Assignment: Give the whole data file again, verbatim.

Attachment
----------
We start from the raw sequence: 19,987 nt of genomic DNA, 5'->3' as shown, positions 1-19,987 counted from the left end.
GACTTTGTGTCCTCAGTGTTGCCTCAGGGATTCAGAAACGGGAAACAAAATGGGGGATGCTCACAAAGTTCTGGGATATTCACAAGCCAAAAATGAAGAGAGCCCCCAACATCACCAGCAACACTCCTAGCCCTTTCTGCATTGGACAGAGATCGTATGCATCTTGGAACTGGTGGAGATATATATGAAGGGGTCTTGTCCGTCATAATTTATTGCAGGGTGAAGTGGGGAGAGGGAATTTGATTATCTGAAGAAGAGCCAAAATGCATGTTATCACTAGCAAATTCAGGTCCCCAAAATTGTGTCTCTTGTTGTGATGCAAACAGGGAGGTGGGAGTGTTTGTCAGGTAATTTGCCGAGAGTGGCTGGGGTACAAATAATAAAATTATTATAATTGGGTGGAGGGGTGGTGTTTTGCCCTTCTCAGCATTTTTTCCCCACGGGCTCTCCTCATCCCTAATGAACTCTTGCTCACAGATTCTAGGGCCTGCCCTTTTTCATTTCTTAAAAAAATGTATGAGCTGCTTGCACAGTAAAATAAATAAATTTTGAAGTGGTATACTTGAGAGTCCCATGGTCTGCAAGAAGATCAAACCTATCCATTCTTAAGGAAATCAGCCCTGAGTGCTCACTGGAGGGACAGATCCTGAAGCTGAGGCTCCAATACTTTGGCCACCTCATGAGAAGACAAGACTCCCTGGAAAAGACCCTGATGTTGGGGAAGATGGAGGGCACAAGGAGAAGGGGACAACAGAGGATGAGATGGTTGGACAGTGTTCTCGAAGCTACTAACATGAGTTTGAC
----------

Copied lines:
We start from the raw sequence: 19,987 nt of genomic DNA, 5'->3' as shown, positions 1-19,987 counted from the left end.
GACTTTGTGTCCTCAGTGTTGCCTCAGGGATTCAGAAACGGGAAACAAAATGGGGGATGCTCACAAAGTTCTGGGATATTCACAAGCCAAAAATGAAGAGAGCCCCCAACATCACCAGCAACACTCCTAGCCCTTTCTGCATTGGACAGAGATCGTATGCATCTTGGAACTGGTGGAGATATATATGAAGGGGTCTTGTCCGTCATAATTTATTGCAGGGTGAAGTGGGGAGAGGGAATTTGATTATCTGAAGAAGAGCCAAAATGCATGTTATCACTAGCAAATTCAGGTCCCCAAAATTGTGTCTCTTGTTGTGATGCAAACAGGGAGGTGGGAGTGTTTGTCAGGTAATTTGCCGAGAGTGGCTGGGGTACAAATAATAAAATTATTATAATTGGGTGGAGGGGTGGTGTTTTGCCCTTCTCAGCATTTTTTCCCCACGGGCTCTCCTCATCCCTAATGAACTCTTGCTCACAGATTCTAGGGCCTGCCCTTTTTCATTTCTTAAAAAAATGTATGAGCTGCTTGCACAGTAAAATAAATAAATTTTGAAGTGGTATACTTGAGAGTCCCATGGTCTGCAAGAAGATCAAACCTATCCATTCTTAAGGAAATCAGCCCTGAGTGCTCACTGGAGGGACAGATCCTGAAGCTGAGGCTCCAATACTTTGGCCACCTCATGAGAAGACAAGACTCCCTGGAAAAGACCCTGATGTTGGGGAAGATGGAGGGCACAAGGAGAAGGGGACAACAGAGGATGAGATGGTTGGACAGTGTTCTCGAAGCTACTAACATGAGTTTGAC